Mixtures of the compounds p-n-ethoxybenzylidene-p'- aminobenzonitrile, p-n-butoxybenzylidene-p aminobenzonitrile and p-n-octoxybenzylidene -paminobenzonitrile have been found especially useful in combination with cholesterol, cholesterol derivatives or cholesteric liquid crystals. Mixtures of these compounds combine fast response times due to the large dipole moment of the nematic liquid crystal molecule and also provide reduced crystal-nematic transition temperatures. With the reduced transition temperatures achieved, devices can be operated at lower temperatures than prior art devices. Preferred weight percent ranges of the compounds comprising the nematic liquid crystal portion of the overall mixture are from to 90 weight percent of p-n-ethoxybenzylidene-p'-aminobenzonitrile with 10 to 90 weight percent of p-n-butoxybenzylidene-p'- aminobenzonitrile or nematic liquid crystal compositions containing from to 70 weight percent of each of the three compounds referred to above. The lowest crystal nematic transition temperatures have been found with mixtures comprised of equal weight of p-n-ethoxybenzylidene-p'- aminobenzonitrile and p-n-butoxybenzylidene-p'- aminobenzonitrile or mixtures comprised of equal weights of p-n-ethoxybenzylidene-p'-aminobenzonitrile, p-n-butoxybenzylidene-p'-aminobenitrile, and p-n-octoxybenzylidenep-aminobenzonitrile. The former composition has a crystalnematic transition temperature of about 41 C., and the latter composition has a crystal-nematic transition temperature of about 50 C. Both these transition temperatures are depressed to even lower temperatures upon the addition ofthe cholesteric material to the nematic composition.
These nematic liquid crystal compounds can be prepared by the condensation of p-aminobenzonitrile with the appropriate p-alkoxybenzaldehyde in a refluxing benzene solution with benzenesulfonic acid as a catalyst and azeotropic removal of water. Purification of these compounds is generally accomplished by repeated crystallization from hexane solution to a constant nematicisotropic transmission temperature.
Some examples of other classes of nematic liquid crystal compounds of the type which align in an electric field and which may be combined with cholesteric materials as described herein are: p-alkoxybenzylidene-p'- aminoacylphenones, such as p-butoxybenzylidene-paminoacetophenone; p-alkylbenzoic acid dimers, such as pbutoxybenzoic acid dimer; normal or substituted benzylidenep-aminoazobenzenes such as benzylidine-p-aminoazobenzene; 4,4"-alkoxynitro-p-terphenyls, such as 4-methoxy- 4"-nitro-p-terphenyl; p-,p-alkyldiphenylpyridazines, such as p-,p'-butyldiphenylpyridazine; p-alkylbezylidene-paminophenyl-alkoxy compounds, such as p-ethylbenzylideneanisidine; and other compounds such as p,p-dibenza1- benzidine and p-butylbenzylidene-p-aminophenylbutyrate.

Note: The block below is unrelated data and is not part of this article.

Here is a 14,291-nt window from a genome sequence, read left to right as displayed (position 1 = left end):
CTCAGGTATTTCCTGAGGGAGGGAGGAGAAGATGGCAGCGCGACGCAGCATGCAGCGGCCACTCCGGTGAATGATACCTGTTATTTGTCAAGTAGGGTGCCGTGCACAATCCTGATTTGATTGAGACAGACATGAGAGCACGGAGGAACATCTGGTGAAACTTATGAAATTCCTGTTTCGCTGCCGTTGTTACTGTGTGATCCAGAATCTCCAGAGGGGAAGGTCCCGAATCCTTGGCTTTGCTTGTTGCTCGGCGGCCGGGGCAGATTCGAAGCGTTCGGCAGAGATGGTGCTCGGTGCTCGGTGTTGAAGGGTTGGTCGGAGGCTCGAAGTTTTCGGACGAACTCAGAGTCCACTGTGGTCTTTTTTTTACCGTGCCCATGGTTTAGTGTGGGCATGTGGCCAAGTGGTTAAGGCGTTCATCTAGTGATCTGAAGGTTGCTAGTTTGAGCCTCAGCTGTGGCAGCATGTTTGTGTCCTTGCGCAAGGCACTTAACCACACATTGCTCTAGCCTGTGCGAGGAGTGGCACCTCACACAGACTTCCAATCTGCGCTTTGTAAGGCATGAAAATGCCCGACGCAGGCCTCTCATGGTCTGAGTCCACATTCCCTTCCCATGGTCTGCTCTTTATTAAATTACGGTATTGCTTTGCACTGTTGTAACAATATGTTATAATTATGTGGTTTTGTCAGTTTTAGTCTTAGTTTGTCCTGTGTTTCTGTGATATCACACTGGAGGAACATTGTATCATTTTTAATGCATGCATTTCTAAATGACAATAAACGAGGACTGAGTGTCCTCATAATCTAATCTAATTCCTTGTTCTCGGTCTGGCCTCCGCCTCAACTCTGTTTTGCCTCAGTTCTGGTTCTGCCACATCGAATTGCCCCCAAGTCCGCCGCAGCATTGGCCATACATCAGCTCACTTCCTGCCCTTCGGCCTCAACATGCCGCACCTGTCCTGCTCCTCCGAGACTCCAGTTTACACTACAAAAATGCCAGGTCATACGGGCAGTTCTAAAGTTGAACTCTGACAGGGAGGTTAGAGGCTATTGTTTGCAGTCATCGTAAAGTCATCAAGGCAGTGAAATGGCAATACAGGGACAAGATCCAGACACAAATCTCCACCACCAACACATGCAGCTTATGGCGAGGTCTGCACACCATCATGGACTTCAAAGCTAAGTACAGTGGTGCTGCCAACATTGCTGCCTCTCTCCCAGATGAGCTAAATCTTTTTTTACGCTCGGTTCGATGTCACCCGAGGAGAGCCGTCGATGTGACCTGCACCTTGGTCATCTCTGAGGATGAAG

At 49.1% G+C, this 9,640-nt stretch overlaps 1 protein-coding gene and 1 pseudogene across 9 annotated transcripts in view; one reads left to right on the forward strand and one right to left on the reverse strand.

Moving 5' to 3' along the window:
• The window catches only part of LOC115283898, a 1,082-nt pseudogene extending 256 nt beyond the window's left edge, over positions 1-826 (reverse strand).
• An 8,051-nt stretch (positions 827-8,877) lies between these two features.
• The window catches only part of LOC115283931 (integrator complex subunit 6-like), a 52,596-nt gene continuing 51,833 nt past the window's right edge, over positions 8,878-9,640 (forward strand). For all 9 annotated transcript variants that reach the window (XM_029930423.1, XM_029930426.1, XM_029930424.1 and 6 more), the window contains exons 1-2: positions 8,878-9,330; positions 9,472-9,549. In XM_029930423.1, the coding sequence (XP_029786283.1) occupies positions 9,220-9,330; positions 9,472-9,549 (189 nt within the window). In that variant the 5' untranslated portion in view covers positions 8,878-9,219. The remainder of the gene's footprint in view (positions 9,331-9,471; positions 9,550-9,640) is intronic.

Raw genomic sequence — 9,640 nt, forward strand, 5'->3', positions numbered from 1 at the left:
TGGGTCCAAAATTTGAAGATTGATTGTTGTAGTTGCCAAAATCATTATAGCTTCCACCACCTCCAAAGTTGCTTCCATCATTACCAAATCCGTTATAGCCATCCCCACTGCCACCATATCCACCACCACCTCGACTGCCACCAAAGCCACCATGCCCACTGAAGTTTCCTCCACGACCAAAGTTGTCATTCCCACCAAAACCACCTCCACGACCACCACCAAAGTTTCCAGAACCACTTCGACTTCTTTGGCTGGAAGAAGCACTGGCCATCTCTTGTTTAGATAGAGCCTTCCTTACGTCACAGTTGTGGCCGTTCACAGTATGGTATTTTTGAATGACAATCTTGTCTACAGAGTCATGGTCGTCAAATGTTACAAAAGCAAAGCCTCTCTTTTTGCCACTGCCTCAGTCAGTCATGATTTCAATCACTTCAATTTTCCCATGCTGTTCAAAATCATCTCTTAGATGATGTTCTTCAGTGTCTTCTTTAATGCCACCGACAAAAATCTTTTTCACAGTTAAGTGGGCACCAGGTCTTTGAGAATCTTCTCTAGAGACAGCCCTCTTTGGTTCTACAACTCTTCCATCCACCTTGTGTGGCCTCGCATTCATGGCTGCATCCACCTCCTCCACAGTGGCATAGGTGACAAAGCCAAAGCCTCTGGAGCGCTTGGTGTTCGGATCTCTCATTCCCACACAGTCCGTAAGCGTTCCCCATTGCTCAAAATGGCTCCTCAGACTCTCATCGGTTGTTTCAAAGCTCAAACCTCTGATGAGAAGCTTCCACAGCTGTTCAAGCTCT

Any cholesterol derivative or cholesteric liquid crystal may be used in the novel mixtures. The table shown below lists some examples of cholesterol derivatives and cholesteric liquid crystals which are useful in the novel device, in combination with the nematic liquid crystal compositions as described above.
TABLE I Cholesterol Derivatives and Cholesteric Liquid Crystals Cholesteryl Oleate (Pract) Cholesteryl Palmitate Cholesteryl Decanoate Cholesteryl Laurate Cholesteryl Propionate Cholesteryl Heptafiuorobutyrate Cholesteryl Z-Furoate Cholesteryl Cinnamate Cholesteryl Cyclohexanecarboxylate Cholesteryl Anisoate 7 Dicholesteryl Phthalate Cholesteryl p-Nitrobenzoate Cholesteryl p-Phenylazobenzoate Cholesteryl 3,5-Dinitrobenzoate Cholesteryl 2-( 2-Ethoxyethosy)ethyl Carbonate Cholesteryl 2-(2-Methoxyethosy)ethyl Carbonate Cholesteryl Geranyl Carbonate Cholesteryl Octadecyl Carbonate Cholesteryl 2-Propynl -y] Carbonate Cholesteryl 2-Methyl-2-propene-l-yl Carbonate Allyl Cholesteryl Carbonate Cholesteryl 2,2,2-Trifluoroethyl Carbonate Cholesteryl Methyl Carbonate Cholesteryl Cinnamyl Carbonate Cholesteryl p-Menthl -en-8-yl Carbonate Cholesteryl Nitrate Cholestanyl Propynyl Carbonate 38-Chlorocholest-5-ene Cholestryl Methanesulfonate 5 -Cholestan-38-yl Chloroforrnate Cholestryl Chloroformate 5a-Cholestn-38-ol Cholesterol Stigmasterol All of the tabulated compounds are commercially available from Eastman Kodak Corp. of Rochester New York.